Anyway – I was reading the Ian Anderson lyrics above. The song, seriously is an almond for a parrot compared to some of his greatest ones – but what it is a great example of using symbols and associations to paint a much bigger picture, to play on simple keys that unlock basic instincts –

‘bless with a hard heart those who surround me.
bless the women and children who firm our hands.’

If you’re an ordinary Joe like me, with a wife and kids and all they mean to me… the words may be trite, but they work at a basic level.

For that I will call for my broadsword.

And weave that sort symbolism and its associations into your story and yes, the literary may sneer. But the great mass of readers will love you.

*the accoutrement of choice for a magic worker. You think claiming to be gender-queer in an environment where that gets you a lift as a way to get ahead is a new technique? Think again.

 

 

 

 

 

 

30 Comments
  1. Evocative language. Its funny, I read “bring me my broad sword” and immediately flashed on Richard Burton saying “Broad sword calling Danny Boy” from “Where Eagles Dare”.

    As to the “literary,” I’ve noted elsewhere that they have had to break out the thesaurus to find ever more hyperbolic language since November 2016. This is true in other countries than the USA as well. Canadian “ahtistes” have run out of words for “bad” and “wrong.” They ran through English AND French ages ago. Sadly they lack the education to resort to ancient Greek and Latin.

    Of late they are reduced to scraping through the comments here and using random thoughts to create their blog posts. Word penury, as it were. ~:D

    June 4, 2018
  2. “Broadsword calling Danny Boy.” Immediately rang bells.

    June 4, 2018
    • Modern cinema/TV is likely the new version of classic literature for the masses. People reference scenes of their favorite shows now instead of referencing classic literary scenes.

      June 4, 2018
      • Read the book about eleventeen times before I ever saw the movie. I still recall it as the work that introduced me to the word “lugubrious.”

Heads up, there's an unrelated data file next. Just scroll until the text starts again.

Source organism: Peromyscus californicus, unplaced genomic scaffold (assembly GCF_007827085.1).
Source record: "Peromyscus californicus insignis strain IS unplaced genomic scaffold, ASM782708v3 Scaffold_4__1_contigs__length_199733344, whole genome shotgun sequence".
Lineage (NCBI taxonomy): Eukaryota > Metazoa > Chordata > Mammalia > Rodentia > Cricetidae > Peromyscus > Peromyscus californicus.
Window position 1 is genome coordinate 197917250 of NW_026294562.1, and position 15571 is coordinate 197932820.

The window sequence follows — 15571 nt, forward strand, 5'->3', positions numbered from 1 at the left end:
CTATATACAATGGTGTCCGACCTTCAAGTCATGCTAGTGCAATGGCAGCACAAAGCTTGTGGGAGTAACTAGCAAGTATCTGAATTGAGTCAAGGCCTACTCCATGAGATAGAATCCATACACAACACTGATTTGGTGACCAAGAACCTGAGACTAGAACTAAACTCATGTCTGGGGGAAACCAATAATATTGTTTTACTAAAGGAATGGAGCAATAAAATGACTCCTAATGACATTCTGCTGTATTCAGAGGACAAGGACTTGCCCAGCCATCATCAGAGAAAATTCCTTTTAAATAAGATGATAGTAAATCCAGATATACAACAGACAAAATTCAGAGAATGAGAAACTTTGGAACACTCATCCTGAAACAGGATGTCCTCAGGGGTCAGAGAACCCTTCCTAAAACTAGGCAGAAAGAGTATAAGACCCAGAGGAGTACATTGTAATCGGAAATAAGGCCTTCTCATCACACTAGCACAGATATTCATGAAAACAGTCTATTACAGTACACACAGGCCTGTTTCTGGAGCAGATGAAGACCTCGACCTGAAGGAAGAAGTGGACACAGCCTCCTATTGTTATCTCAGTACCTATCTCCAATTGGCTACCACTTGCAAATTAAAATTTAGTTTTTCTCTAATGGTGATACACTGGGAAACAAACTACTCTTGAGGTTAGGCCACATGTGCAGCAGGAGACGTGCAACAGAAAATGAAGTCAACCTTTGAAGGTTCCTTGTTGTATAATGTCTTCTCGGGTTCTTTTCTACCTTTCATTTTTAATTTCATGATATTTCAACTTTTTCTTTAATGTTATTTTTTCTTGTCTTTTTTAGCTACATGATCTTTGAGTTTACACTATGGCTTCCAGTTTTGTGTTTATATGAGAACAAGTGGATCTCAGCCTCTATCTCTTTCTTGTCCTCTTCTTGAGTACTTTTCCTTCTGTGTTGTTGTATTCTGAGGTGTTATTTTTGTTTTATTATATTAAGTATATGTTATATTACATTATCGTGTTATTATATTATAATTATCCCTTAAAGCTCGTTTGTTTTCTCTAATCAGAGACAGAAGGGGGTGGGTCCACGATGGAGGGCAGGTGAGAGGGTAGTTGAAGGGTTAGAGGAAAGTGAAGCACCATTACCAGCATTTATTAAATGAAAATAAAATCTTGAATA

June 4, 2018
      • Draven #

        yep, and sometimes we don’t get them.. like, Archer references now, or Friends references 20 years ago…

        June 4, 2018
  3. Funnily enough, I was listening to the audiobook version ot “Time Enough For Love” today, and was flabbergasted by how much RAH had influenced me. I swear to Dog, he influenced me in ways I have never realized. One of my characters is named Dora. Wonder why?

    June 4, 2018
  4. C4C

    June 4, 2018
  5. Brett Baker #

    One reason for the decline of basic references is that most people don’t want to be literate. It’s easier to watch or listen than read. More people would listen to an audio book version of Greek epics than read them. Let’s face it, those of us who like to read are different than the il/post-literate masses.

    June 4, 2018
    • Robin Munn #

      I’d dispute that there’s any meaningful difference between unabridged audiobooks and reading the same text on a page. (Abridged audiobooks are a whole ‘nother thing, of course). In both cases, you’re taking in the words and then using your mind to build a picture of what’s happening: whether the words come in via the eyes or the ears makes very little difference.

      Now, if you had restricted your argument to “easier to watch than read”, I’d agree with you. There’s a vast cognitive difference between watching a TV show and reading a book / listening to an audiobook. The TV show allows you to be mentally passive and just absorb what you’re seeing with no mental effort required*, whereas reading a printed book or listening to an audiobook forces you to engage the imagination.

      * Some people are able to make mental effort when watching TV shows, to say “Hey wait a minute, wasn’t he just on Io last week? How come he’s on Europa now with no explanation? Plot hole!”. But the TV show doesn’t require that effort, unlike the book.

      June 4, 2018
      • Well, I’m a reader – but also a watcher. When watching, yes, I’m in a mood to be passive (some would call that “temporarily mentally challenged” – happens to the best of us).

        Of course, then I watch an undubbed anime, and I’m trying to do both at the same time. Which gives me a headache!

        When it gets really painful is when I accidentally leave subtitles on for a dubbed show – and the subtitles don’t match the dubbing…

        June 5, 2018
      • BobtheRegisterredFool #

        I have a bug in my sensory processing. Reading is much easier and faster than listening to the same words.

        June 5, 2018
        • Robin Munn #

          Yeah, I should probably have qualified my statement by saying “For most people there’s no meaningful difference,” because some people do process one input pathway (audio vs. words on a page) better than the -other.